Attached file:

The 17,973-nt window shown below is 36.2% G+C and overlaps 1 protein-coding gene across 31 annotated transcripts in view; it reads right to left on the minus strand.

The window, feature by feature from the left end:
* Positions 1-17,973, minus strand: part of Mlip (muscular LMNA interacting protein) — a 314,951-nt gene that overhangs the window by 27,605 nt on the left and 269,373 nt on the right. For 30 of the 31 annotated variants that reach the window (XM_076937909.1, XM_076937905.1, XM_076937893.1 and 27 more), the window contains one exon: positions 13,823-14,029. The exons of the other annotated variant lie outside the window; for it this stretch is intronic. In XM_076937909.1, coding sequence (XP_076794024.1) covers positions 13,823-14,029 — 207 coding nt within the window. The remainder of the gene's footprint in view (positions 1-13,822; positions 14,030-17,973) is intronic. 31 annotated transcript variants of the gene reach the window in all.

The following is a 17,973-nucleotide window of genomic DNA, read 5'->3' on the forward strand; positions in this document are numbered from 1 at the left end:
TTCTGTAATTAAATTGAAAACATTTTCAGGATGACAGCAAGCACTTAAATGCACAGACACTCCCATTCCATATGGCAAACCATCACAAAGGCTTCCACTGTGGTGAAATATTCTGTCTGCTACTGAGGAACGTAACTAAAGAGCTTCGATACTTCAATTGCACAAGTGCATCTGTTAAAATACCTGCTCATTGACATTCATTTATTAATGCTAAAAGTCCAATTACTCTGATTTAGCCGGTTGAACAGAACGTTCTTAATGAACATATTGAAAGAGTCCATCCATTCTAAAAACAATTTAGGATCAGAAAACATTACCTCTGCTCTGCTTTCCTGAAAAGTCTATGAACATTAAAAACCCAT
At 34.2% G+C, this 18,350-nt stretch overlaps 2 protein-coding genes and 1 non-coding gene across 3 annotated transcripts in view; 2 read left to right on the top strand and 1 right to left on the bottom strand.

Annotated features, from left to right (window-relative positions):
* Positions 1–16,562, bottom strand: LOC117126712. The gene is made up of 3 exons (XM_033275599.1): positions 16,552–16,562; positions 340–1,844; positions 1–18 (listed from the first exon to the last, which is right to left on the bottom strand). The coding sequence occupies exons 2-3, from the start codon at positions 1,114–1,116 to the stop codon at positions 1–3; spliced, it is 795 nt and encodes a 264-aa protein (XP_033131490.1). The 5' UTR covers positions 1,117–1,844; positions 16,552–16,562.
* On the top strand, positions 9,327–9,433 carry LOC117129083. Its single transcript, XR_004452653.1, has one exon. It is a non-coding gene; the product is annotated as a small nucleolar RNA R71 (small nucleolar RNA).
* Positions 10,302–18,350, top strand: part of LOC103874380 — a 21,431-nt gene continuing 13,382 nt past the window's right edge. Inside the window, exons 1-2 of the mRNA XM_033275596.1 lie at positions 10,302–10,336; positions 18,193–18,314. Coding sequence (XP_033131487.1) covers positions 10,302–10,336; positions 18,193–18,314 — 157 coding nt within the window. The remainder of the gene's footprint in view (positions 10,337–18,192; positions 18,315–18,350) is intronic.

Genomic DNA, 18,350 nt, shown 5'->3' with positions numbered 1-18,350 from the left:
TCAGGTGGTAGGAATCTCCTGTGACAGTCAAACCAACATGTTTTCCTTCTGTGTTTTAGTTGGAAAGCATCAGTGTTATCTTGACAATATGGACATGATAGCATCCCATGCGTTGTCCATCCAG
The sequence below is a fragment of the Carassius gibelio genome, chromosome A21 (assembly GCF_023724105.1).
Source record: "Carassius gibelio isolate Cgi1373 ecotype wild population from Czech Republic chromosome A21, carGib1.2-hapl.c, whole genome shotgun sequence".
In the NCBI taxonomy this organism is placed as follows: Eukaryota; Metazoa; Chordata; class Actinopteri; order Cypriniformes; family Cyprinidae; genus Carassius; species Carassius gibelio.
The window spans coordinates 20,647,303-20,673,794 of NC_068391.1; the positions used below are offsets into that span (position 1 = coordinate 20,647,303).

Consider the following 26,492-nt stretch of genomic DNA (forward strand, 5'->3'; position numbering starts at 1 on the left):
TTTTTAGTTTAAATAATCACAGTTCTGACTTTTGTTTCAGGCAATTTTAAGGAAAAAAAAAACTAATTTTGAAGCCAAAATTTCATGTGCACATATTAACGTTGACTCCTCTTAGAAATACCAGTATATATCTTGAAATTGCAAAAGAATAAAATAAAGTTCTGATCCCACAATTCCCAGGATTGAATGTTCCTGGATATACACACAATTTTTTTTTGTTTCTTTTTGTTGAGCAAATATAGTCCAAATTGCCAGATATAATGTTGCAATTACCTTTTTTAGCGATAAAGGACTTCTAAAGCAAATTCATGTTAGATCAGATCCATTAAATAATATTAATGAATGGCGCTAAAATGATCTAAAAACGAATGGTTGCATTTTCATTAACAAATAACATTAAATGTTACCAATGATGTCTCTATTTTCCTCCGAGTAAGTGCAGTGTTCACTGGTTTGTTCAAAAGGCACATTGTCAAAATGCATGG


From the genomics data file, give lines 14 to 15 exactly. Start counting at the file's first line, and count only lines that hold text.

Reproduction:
Source record: "Carassius gibelio isolate Cgi1373 ecotype wild population from Czech Republic chromosome A21, carGib1.2-hapl.c, whole genome shotgun sequence".
In the NCBI taxonomy this organism is placed as follows: Eukaryota; Metazoa; Chordata; class Actinopteri; order Cypriniformes; family Cyprinidae; genus Carassius; species Carassius gibelio.